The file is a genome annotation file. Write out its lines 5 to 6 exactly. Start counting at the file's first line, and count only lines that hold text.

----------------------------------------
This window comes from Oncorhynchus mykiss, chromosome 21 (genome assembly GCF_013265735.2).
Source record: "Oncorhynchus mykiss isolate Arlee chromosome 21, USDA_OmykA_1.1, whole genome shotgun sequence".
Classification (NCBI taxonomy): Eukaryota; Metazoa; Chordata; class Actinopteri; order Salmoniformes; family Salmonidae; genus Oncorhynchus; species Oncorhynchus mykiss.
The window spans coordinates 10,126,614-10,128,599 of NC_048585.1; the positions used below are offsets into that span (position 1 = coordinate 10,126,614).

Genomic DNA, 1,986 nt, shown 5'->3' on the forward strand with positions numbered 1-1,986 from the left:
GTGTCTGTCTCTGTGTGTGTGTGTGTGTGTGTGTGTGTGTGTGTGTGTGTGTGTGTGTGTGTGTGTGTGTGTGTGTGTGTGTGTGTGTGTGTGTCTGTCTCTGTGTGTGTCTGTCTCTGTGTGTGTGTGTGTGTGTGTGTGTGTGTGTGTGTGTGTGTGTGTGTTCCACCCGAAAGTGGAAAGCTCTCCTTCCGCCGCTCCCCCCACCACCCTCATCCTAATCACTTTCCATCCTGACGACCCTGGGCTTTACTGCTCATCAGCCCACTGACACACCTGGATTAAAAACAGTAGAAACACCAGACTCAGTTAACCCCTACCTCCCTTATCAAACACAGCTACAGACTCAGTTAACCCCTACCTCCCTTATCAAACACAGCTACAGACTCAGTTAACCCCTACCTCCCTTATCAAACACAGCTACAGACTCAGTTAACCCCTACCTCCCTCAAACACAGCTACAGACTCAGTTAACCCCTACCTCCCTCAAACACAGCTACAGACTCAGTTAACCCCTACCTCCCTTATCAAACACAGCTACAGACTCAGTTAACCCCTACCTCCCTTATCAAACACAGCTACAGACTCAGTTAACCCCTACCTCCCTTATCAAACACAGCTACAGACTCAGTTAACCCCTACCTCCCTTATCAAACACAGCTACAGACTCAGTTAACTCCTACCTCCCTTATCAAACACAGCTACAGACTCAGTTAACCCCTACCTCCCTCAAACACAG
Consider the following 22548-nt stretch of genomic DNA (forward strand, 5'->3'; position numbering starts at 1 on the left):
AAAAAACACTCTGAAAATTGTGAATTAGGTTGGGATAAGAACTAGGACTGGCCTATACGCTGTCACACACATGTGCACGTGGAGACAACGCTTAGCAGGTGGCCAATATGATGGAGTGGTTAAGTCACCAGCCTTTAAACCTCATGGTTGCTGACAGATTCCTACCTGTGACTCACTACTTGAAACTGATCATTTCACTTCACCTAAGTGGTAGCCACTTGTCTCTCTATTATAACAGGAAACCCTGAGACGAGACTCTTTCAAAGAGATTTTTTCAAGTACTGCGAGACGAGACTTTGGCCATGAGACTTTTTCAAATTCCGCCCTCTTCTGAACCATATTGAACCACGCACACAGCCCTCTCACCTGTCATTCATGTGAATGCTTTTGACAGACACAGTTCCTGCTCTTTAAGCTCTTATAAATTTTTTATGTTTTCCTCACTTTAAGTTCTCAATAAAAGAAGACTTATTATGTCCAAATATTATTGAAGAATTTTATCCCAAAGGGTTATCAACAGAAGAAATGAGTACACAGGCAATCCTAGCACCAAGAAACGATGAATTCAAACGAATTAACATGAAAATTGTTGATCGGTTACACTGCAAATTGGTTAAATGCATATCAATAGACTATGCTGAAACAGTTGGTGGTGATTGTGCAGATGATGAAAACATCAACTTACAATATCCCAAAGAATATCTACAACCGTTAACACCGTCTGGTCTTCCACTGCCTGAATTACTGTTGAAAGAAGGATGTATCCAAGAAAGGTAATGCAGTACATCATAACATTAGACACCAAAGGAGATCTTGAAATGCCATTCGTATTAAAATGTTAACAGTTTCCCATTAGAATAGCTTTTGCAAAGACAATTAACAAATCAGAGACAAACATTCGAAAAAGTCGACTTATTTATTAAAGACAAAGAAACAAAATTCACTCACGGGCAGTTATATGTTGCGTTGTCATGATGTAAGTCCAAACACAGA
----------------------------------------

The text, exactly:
Genomic DNA, 1,986 nt, shown 5'->3' on the forward strand with positions numbered 1-1,986 from the left:
GTGTCTGTCTCTGTGTGTGTGTGTGTGTGTGTGTGTGTGTGTGTGTGTGTGTGTGTGTGTGTGTGTGTGTGTGTGTGTGTGTGTGTGTGTGTGTCTGTCTCTGTGTGTGTCTGTCTCTGTGTGTGTGTGTGTGTGTGTGTGTGTGTGTGTGTGTGTGTGTGTGTTCCACCCGAAAGTGGAAAGCTCTCCTTCCGCCGCTCCCCCCACCACCCTCATCCTAATCACTTTCCATCCTGACGACCCTGGGCTTTACTGCTCATCAGCCCACTGACACACCTGGATTAAAAACAGTAGAAACACCAGACTCAGTTAACCCCTACCTCCCTTATCAAACACAGCTACAGACTCAGTTAACCCCTACCTCCCTTATCAAACACAGCTACAGACTCAGTTAACCCCTACCTCCCTTATCAAACACAGCTACAGACTCAGTTAACCCCTACCTCCCTCAAACACAGCTACAGACTCAGTTAACCCCTACCTCCCTCAAACACAGCTACAGACTCAGTTAACCCCTACCTCCCTTATCAAACACAGCTACAGACTCAGTTAACCCCTACCTCCCTTATCAAACACAGCTACAGACTCAGTTAACCCCTACCTCCCTTATCAAACACAGCTACAGACTCAGTTAACCCCTACCTCCCTTATCAAACACAGCTACAGACTCAGTTAACTCCTACCTCCCTTATCAAACACAGCTACAGACTCAGTTAACCCCTACCTCCCTCAAACACAG